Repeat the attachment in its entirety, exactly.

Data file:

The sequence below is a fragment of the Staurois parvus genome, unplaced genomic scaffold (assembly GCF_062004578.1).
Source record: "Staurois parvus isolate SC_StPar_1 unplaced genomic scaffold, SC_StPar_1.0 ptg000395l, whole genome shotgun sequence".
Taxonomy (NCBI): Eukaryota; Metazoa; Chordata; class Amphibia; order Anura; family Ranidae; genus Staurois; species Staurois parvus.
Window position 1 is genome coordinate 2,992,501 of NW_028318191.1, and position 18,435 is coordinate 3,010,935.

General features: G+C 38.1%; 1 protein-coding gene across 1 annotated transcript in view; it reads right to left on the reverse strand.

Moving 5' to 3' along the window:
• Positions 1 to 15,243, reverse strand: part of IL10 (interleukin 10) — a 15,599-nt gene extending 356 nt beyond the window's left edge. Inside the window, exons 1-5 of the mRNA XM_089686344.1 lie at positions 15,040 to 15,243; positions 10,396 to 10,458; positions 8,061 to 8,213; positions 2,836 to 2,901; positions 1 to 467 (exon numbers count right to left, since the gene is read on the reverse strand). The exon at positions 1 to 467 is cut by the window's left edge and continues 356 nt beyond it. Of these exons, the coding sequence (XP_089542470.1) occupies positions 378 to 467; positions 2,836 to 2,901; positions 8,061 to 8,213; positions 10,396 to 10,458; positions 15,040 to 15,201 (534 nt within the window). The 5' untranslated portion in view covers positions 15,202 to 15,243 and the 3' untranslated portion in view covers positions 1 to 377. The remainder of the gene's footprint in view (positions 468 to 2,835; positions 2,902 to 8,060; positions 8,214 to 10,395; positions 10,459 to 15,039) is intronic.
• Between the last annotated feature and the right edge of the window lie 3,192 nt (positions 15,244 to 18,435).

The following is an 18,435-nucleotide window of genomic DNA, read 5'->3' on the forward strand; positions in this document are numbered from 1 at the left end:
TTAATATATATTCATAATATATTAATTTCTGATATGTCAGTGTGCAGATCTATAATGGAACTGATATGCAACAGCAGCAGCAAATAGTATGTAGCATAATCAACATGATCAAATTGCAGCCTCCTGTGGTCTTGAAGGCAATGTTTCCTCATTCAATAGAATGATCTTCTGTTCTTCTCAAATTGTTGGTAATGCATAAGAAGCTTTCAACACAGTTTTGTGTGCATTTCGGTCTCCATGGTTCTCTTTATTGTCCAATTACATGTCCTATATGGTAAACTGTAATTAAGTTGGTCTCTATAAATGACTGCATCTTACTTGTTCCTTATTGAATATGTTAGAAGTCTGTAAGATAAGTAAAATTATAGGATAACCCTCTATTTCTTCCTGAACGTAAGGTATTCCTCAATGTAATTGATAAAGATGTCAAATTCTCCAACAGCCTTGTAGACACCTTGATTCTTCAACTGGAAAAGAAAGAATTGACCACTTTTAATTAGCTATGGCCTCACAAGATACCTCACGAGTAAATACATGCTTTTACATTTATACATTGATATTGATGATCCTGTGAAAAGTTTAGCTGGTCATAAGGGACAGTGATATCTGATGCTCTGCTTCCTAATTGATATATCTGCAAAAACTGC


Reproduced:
The sequence below is a fragment of the Staurois parvus genome, unplaced genomic scaffold (assembly GCF_062004578.1).
Source record: "Staurois parvus isolate SC_StPar_1 unplaced genomic scaffold, SC_StPar_1.0 ptg000395l, whole genome shotgun sequence".
Taxonomy (NCBI): Eukaryota; Metazoa; Chordata; class Amphibia; order Anura; family Ranidae; genus Staurois; species Staurois parvus.
Window position 1 is genome coordinate 2,992,501 of NW_028318191.1, and position 18,435 is coordinate 3,010,935.

General features: G+C 38.1%; 1 protein-coding gene across 1 annotated transcript in view; it reads right to left on the reverse strand.

Moving 5' to 3' along the window:
• Positions 1 to 15,243, reverse strand: part of IL10 (interleukin 10) — a 15,599-nt gene extending 356 nt beyond the window's left edge. Inside the window, exons 1-5 of the mRNA XM_089686344.1 lie at positions 15,040 to 15,243; positions 10,396 to 10,458; positions 8,061 to 8,213; positions 2,836 to 2,901; positions 1 to 467 (exon numbers count right to left, since the gene is read on the reverse strand). The exon at positions 1 to 467 is cut by the window's left edge and continues 356 nt beyond it. Of these exons, the coding sequence (XP_089542470.1) occupies positions 378 to 467; positions 2,836 to 2,901; positions 8,061 to 8,213; positions 10,396 to 10,458; positions 15,040 to 15,201 (534 nt within the window). The 5' untranslated portion in view covers positions 15,202 to 15,243 and the 3' untranslated portion in view covers positions 1 to 377. The remainder of the gene's footprint in view (positions 468 to 2,835; positions 2,902 to 8,060; positions 8,214 to 10,395; positions 10,459 to 15,039) is intronic.
• Between the last annotated feature and the right edge of the window lie 3,192 nt (positions 15,244 to 18,435).

The following is an 18,435-nucleotide window of genomic DNA, read 5'->3' on the forward strand; positions in this document are numbered from 1 at the left end:
TTAATATATATTCATAATATATTAATTTCTGATATGTCAGTGTGCAGATCTATAATGGAACTGATATGCAACAGCAGCAGCAAATAGTATGTAGCATAATCAACATGATCAAATTGCAGCCTCCTGTGGTCTTGAAGGCAATGTTTCCTCATTCAATAGAATGATCTTCTGTTCTTCTCAAATTGTTGGTAATGCATAAGAAGCTTTCAACACAGTTTTGTGTGCATTTCGGTCTCCATGGTTCTCTTTATTGTCCAATTACATGTCCTATATGGTAAACTGTAATTAAGTTGGTCTCTATAAATGACTGCATCTTACTTGTTCCTTATTGAATATGTTAGAAGTCTGTAAGATAAGTAAAATTATAGGATAACCCTCTATTTCTTCCTGAACGTAAGGTATTCCTCAATGTAATTGATAAAGATGTCAAATTCTCCAACAGCCTTGTAGACACCTTGATTCTTCAACTGGAAAAGAAAGAATTGACCACTTTTAATTAGCTATGGCCTCACAAGATACCTCACGAGTAAATACATGCTTTTACATTTATACATTGATATTGATGATCCTGTGAAAAGTTTAGCTGGTCATAAGGGACAGTGATATCTGATGCTCTGCTTCCTAATTGATATATCTGCAAAAACTGC